The University of North Carolina at Chapel Hill has been awarded a five-year, $6.25 million renewal grant to continue its work as part of the National Institutes of Health’s Rare Diseases Clinical Research Network (RDCRN).
Jordan Sanderson, a 25-year-old Carteret County native and current Nash County resident, shares how her father’s diagnosis and treatment challenged her and aged her in a good way.
Led by Bryan L. Roth, MD, PhD, three UNC labs will develop the next generation neuroscience tool-kit to accelerate novel treatments for neuropsychiatric and a host of other diseases.
The UNC School of Medicine has long valued the role of community service in medical education and emphasized focus on care for underserved populations. Second-year medical student Blaire Hanvey, winner of this year's June C. Allcott Fellowship in Medicine and the Zollicoffer-Cross Community Health Fellowship, shares how community service enhances medical education.
The cries of babies whose mothers used cocaine during pregnancy have increased amounts of “hyperphonation,” a new study finds.
Six winners of a not so famous award based at UNC have gone on to win the highest honor in medicine.
Brian Strahl, PhD, and his band of biochemists unravel the complicated mysteries of the epigenetic code to find a culprit in cancer development.
Evan S. Dellon, MD, MPH, will lead UNC’s role in the new consortium.
UNC has received a $1.8 million NIH grant to expand training programs for graduate students and postdoctoral trainees who seek a career inside or outside academia.
Lauren Georges, an RN in the Pediatric Intensive Care Unit at North Carolina Children's Hospital, rescues these animals who've been injured or orphaned, and raises them to be released once again into the wild.
Graduate student Ellen Perkowski created a new tool to study how tuberculosis survives, thrives, and escapes our immune system defenses.
The National Institutes of Health recently awarded researchers from the UNC School of Medicine and the UNC Gillings School of Public Health more than $2 million to study the effects of physical activity food labeling on consumer food choices and exercise.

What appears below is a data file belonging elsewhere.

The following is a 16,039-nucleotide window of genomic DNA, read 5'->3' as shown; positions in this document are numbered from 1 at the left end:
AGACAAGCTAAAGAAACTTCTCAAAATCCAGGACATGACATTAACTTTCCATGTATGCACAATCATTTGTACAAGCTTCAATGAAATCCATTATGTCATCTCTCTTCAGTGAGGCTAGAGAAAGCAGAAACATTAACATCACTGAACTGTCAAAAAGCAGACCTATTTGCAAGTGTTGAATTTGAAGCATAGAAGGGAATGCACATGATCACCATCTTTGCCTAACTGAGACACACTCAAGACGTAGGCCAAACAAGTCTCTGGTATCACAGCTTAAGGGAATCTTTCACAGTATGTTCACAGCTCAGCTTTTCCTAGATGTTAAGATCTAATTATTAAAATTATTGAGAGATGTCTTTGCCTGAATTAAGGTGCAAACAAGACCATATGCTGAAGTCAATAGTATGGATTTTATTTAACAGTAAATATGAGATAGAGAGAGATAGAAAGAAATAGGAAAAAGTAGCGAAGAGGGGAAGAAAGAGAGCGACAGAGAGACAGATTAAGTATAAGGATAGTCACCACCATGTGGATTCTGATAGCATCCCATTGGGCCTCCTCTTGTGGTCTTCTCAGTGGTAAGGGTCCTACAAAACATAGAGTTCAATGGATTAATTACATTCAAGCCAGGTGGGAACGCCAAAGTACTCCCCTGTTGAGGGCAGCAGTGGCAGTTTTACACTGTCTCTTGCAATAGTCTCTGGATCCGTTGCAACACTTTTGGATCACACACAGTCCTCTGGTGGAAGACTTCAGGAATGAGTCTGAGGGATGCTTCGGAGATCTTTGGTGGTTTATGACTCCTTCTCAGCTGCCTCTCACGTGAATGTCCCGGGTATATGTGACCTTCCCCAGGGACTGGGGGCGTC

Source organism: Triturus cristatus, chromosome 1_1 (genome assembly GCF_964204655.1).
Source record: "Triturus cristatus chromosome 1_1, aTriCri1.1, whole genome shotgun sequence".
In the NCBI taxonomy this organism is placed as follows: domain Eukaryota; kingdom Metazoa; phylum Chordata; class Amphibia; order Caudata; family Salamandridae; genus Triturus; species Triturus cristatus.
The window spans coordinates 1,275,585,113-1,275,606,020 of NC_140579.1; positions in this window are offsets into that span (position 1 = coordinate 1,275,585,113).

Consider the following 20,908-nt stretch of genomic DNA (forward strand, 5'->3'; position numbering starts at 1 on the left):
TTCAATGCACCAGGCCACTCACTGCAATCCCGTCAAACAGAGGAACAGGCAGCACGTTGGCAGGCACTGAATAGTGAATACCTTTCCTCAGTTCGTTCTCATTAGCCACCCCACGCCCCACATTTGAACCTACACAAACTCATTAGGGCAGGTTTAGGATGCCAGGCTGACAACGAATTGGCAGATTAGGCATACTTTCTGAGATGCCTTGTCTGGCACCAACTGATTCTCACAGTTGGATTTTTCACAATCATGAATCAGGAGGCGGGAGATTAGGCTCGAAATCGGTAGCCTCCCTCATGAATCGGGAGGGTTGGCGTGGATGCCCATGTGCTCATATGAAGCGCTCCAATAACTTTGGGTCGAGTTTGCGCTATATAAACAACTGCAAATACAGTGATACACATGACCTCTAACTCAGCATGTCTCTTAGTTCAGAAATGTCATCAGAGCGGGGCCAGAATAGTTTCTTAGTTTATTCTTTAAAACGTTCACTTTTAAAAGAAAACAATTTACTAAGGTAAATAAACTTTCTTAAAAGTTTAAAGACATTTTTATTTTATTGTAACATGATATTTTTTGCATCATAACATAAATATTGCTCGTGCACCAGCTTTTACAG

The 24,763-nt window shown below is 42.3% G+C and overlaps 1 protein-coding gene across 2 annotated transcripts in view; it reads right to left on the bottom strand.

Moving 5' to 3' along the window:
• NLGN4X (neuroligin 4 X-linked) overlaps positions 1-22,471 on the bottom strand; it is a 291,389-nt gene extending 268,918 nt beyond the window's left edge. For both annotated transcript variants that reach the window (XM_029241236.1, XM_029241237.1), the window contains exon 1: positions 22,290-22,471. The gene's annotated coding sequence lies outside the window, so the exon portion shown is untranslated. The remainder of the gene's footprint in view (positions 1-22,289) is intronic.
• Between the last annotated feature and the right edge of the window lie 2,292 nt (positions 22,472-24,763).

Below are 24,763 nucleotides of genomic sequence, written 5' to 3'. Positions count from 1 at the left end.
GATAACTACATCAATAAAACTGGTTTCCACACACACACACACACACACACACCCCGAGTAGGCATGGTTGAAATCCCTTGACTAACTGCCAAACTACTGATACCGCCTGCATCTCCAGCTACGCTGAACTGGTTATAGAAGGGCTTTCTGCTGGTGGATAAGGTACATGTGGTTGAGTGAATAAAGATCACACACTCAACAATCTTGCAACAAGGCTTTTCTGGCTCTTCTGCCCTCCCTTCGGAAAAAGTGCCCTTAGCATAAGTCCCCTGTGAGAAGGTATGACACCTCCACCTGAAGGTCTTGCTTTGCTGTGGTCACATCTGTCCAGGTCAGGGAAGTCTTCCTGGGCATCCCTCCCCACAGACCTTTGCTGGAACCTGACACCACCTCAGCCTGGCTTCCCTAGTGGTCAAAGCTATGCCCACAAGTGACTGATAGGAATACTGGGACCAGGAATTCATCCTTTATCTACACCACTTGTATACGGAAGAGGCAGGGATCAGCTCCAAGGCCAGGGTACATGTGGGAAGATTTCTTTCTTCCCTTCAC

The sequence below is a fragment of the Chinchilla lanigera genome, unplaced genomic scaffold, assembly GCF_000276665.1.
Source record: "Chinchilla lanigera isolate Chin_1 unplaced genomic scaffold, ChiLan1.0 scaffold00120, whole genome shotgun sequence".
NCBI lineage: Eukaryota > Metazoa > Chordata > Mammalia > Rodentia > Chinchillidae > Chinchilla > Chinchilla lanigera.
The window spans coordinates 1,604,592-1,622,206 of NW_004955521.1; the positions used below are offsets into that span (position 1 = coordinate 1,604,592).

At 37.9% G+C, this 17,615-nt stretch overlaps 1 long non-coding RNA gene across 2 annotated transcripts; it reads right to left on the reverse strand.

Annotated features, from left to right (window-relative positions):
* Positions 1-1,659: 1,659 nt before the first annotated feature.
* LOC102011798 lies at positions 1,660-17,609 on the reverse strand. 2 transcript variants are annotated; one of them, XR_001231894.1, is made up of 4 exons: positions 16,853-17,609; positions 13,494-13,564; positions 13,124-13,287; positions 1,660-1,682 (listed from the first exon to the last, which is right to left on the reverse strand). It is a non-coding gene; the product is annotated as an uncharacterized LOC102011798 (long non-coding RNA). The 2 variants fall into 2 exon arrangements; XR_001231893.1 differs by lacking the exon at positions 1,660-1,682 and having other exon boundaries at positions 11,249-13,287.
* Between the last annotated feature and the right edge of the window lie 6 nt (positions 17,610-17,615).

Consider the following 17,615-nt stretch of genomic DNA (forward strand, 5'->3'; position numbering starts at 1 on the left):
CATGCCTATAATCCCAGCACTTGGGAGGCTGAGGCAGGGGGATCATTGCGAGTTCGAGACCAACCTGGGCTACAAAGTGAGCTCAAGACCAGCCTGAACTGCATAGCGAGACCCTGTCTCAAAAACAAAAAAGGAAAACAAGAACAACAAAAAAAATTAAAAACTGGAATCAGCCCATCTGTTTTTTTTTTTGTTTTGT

By bumping up the levels of a well-known protein in the heart, UNC researchers have found a new way to generate more blood vessels following a heart attack.
For months, preparations have been underway at UNC Hospitals and our clinics in case a patient presents with symptoms and a travel history consistent with Ebola Virus Disease.
In cell lines, scientists at the joint UNC-NC State biomedical engineering program have shown that the new nano particles can stealthily enter cancer cells and release a known drug to attack tumors from the inside.
After 24 years as a dedicated UNC teacher, doctor and mentor, Jacob Lohr, MD, received the highest award he could ask for – an academic service award from his peers.
The collaboration of Mark Zylka, PhD, and Ben Philpot, PhD, led to a new discovery about potential underlying causes of autism
The partnership aims to create new drugs to help patients with lung diseases clear mucus, a major roadblock to normal respiratory health.
Roth’s research to create innovative tools for neuroscientists and discover potential targets for therapeutics has earned him one of the highest honors in the field of medicine.
The research, led by Andrew C. Dudley, PhD, has implications for developing cancer drugs that target blood vessels that feed tumors.
Hypertonic saline, developed into an effective treatment at UNC School of Medicine in collaboration with Australian researchers, has become a proven therapy for thousands of people with cystic fibrosis.
Patience Leino and her husband, Jordan, only spent 24 weeks with Isaac, their first child, but his memory lives on through Patience’s quest for optimal patient- and family-centered care at North Carolina Children’s Hospital.
UNC TV reporter Daniel Lane stopped by to interview Eric Ubil, PhD, who as a graduate student studied how fibroblasts that form scar tissue can be turned into endothelial cells to help repair the heart after a heart attack.
The American Association of Medical Colleges selected the UNC School of Medicine’s Office of Graduate Education as a winner of a $2,500 Building Bridges and Spanning Boundaries Award: Innovations in Research and Education.
UNC researchers and colleagues are the first to develop a mouse model that more accurately reflects human disease symptoms; they found a single gene crucial for disease severity.